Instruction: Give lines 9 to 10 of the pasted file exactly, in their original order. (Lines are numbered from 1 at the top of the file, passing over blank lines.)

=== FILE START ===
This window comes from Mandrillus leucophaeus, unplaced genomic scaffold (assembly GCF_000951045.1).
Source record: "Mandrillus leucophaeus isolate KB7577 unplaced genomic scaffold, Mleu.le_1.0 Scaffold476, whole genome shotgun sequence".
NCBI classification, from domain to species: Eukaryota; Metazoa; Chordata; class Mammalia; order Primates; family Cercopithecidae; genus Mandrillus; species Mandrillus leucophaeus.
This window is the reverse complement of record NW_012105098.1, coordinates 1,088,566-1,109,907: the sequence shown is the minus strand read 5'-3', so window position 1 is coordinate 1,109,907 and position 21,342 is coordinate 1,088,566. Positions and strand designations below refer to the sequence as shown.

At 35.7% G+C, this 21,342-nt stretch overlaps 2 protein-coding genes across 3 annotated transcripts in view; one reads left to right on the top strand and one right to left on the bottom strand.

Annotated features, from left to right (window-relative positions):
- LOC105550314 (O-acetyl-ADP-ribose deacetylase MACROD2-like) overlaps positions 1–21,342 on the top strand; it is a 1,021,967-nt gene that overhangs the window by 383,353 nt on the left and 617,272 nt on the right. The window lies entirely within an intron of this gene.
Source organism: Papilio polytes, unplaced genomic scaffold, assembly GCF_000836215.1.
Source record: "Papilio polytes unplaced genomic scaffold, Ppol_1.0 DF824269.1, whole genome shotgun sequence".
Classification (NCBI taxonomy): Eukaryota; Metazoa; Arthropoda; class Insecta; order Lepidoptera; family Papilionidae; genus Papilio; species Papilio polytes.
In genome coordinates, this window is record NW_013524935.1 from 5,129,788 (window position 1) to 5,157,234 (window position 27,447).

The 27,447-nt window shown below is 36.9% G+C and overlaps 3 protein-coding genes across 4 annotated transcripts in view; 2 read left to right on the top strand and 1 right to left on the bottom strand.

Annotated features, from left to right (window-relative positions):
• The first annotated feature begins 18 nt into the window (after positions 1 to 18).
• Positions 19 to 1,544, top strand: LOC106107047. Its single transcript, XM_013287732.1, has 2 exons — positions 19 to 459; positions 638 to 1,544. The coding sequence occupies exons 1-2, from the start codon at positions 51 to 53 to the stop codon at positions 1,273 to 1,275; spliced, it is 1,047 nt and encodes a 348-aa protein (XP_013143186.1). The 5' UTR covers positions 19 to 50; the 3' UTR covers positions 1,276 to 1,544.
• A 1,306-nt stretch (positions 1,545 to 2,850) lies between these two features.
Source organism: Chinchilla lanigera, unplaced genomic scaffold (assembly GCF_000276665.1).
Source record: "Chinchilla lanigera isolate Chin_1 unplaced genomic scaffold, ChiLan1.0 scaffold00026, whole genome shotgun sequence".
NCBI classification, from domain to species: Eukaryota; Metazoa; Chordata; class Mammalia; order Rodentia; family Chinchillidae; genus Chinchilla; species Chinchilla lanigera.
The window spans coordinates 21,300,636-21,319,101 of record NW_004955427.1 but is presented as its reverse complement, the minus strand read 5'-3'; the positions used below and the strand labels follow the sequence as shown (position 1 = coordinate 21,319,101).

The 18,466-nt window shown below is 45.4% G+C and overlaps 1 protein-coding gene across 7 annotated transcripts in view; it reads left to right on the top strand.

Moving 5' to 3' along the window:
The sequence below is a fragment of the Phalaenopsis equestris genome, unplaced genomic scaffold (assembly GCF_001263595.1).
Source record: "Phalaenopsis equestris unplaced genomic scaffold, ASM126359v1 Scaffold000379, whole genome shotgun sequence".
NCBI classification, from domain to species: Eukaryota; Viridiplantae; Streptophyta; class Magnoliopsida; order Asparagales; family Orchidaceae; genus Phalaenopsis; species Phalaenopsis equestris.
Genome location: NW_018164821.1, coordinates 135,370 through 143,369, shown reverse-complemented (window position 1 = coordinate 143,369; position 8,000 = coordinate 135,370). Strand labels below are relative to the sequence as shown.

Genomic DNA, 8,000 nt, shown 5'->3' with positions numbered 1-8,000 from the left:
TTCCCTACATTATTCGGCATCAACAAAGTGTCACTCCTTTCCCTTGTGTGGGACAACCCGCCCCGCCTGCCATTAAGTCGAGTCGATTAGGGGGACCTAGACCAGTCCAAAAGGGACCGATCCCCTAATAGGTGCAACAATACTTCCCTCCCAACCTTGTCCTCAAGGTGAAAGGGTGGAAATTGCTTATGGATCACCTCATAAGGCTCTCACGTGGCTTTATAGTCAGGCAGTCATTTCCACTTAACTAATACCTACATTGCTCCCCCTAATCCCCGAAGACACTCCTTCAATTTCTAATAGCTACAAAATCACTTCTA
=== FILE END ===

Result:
Source record: "Papilio polytes unplaced genomic scaffold, Ppol_1.0 DF824269.1, whole genome shotgun sequence".
Classification (NCBI taxonomy): Eukaryota; Metazoa; Arthropoda; class Insecta; order Lepidoptera; family Papilionidae; genus Papilio; species Papilio polytes.